August 20, 2016
The Bill Reid Gallery of Northwest Coast Art is a beautiful small gallery with many pieces on display by the Vancouver artist Bill Reid. There were also many beautiful art pieces by other “First Nations” artists. Visitors to Vancouver who want to see native artwork in a more intimate setting than a larger art museum will enjoy spending an hour here. It is located at 639 Hornby Street, in downtown Vancouver, and is only a couple of blocks south of the Vancouver Art Gallery, Vancouver’s largest art museum.
Bill Reid (1920-1998) was a master artist, comfortable in media as diverse as copper, silver, gold, wire, wood, and onyx. He was also a writer, broadcaster, and community activist.
Reid was ½ Haida (on his mother’s side) and half Scottish and German (on his father’s side). His mother was a member of the Raven clan from T’aanuu with the wolf as one of the family crests. Reid grew up not knowing much about his Haida roots. His mother had been ostracized by the tribe at least in part for marrying a white man.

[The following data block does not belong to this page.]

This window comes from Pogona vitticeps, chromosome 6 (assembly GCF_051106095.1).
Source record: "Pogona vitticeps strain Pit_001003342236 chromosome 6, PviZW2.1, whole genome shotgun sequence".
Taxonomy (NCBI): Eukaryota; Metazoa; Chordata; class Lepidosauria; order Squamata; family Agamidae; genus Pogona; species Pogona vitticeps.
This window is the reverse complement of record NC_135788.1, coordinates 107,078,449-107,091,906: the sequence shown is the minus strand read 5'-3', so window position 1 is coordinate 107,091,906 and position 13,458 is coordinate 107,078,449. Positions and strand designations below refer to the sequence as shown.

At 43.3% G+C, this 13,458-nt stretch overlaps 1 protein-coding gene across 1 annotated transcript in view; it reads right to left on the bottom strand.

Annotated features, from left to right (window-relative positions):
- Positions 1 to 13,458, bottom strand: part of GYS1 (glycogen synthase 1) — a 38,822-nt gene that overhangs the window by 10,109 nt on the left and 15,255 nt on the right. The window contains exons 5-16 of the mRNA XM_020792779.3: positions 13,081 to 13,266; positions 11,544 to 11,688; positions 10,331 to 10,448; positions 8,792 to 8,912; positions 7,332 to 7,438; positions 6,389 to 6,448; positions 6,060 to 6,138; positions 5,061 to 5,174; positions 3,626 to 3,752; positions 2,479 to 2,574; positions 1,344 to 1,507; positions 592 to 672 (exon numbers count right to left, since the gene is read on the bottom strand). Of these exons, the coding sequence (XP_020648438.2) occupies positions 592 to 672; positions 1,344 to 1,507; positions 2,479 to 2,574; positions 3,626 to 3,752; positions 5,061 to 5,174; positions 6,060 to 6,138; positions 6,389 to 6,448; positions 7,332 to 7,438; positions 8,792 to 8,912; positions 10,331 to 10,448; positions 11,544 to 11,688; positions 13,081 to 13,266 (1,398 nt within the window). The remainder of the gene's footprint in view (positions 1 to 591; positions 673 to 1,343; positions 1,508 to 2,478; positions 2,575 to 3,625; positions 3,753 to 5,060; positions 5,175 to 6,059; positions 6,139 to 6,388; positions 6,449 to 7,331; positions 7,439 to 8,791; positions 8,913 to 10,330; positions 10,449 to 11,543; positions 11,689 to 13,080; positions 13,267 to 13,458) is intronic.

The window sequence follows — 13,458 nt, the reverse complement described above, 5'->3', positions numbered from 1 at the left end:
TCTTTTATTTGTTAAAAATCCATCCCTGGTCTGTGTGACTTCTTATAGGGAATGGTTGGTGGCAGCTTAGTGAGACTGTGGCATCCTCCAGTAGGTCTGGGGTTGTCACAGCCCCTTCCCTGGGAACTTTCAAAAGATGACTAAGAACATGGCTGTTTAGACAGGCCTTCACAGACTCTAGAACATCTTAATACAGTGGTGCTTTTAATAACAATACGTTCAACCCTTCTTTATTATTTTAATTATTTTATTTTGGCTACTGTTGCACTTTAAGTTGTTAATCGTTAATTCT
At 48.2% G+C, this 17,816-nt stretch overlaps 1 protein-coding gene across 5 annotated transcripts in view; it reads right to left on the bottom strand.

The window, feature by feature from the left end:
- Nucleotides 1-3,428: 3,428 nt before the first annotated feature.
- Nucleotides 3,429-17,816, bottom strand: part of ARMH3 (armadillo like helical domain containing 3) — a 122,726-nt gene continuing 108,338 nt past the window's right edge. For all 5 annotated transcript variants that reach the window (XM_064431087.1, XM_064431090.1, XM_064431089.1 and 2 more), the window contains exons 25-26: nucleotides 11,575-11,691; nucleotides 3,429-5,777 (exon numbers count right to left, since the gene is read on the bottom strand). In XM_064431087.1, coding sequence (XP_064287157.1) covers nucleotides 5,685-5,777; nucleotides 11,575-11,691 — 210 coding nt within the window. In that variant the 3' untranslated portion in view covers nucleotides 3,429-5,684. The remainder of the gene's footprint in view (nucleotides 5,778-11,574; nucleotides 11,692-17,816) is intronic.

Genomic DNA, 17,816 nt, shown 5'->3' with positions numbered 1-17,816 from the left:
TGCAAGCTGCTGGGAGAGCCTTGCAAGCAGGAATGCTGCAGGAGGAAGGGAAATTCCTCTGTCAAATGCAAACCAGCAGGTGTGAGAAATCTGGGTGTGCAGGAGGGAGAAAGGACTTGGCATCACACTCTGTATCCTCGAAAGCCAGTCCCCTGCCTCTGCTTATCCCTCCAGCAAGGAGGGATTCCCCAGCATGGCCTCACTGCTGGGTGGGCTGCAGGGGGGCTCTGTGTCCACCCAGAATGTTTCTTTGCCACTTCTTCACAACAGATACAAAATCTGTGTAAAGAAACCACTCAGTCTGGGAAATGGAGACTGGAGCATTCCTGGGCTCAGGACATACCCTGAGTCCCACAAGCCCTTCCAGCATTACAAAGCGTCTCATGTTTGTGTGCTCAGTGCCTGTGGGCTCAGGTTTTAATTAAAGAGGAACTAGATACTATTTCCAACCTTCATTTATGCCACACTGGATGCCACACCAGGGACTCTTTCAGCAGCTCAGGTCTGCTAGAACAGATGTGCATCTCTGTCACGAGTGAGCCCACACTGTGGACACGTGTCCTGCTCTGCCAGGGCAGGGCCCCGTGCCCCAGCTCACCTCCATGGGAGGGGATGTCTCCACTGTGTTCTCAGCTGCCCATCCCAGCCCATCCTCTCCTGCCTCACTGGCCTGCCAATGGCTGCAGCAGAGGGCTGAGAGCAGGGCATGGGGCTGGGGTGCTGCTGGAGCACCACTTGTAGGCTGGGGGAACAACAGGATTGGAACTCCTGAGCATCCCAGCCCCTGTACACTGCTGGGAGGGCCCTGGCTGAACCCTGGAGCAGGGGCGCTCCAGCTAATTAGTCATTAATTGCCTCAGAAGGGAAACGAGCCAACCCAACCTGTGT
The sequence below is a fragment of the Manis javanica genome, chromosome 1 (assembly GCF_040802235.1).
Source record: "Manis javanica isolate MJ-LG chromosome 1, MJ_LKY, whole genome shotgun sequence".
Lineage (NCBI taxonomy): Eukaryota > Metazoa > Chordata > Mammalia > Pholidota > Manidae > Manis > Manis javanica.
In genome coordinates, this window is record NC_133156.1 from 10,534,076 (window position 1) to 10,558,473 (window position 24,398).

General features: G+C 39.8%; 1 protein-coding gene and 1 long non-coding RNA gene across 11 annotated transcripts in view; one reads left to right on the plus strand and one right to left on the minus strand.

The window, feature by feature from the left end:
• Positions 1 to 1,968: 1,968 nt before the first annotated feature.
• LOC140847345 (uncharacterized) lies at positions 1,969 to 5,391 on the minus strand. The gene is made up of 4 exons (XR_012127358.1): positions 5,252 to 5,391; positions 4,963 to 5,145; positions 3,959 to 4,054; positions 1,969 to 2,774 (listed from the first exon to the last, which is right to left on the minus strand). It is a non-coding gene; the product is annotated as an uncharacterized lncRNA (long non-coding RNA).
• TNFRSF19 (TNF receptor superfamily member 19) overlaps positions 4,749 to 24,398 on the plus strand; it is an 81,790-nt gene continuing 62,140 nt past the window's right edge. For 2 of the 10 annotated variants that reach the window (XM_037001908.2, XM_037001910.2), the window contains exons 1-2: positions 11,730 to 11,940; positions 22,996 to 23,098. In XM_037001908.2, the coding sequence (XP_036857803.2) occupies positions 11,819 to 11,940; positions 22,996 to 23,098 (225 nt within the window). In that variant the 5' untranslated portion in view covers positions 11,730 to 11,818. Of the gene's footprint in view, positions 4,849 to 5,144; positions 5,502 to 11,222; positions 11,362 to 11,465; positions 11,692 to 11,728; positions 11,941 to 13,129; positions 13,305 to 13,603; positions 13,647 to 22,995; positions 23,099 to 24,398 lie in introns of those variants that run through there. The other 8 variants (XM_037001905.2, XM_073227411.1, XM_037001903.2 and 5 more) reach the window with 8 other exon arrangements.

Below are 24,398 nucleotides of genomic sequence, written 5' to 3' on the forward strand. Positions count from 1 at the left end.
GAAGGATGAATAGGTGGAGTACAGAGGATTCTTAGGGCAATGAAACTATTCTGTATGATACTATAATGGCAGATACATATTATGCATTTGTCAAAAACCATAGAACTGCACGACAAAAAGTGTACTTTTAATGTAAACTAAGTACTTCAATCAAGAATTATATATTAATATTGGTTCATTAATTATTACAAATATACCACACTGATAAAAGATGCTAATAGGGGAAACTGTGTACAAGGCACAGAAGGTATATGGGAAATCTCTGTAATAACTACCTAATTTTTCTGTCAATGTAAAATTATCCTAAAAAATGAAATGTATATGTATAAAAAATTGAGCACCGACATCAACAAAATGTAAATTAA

Reid began exploring his Haida roots at the age of 23, but worked as a radio broadcaster for a decade until he decided to become a full-time artist. He blended native Haida themes with his own modernist aesthetic, creating exquisite works of art both large and small.
“It is the nature of an empty container that it holds nothing less than the potential of everything.”
Notice the symmetry of the images in this decorated box. The animals represented are divided into small parts and rearranged, so that a head may be separated from a body, tail or limbs.
Jewelry pieces by Bill Reid:
Stopping in at the gift shop after seeing the exhibit, I purchased a few small things to use as gifts or party favors. Although the art pieces for sale were beautiful, I contented myself with taking pictures of some of them!
“I have lived intimately with the strange and beautiful beasts and heroes of Haida mythology and learned to know them as part of myself.” – Bill Reid, 1967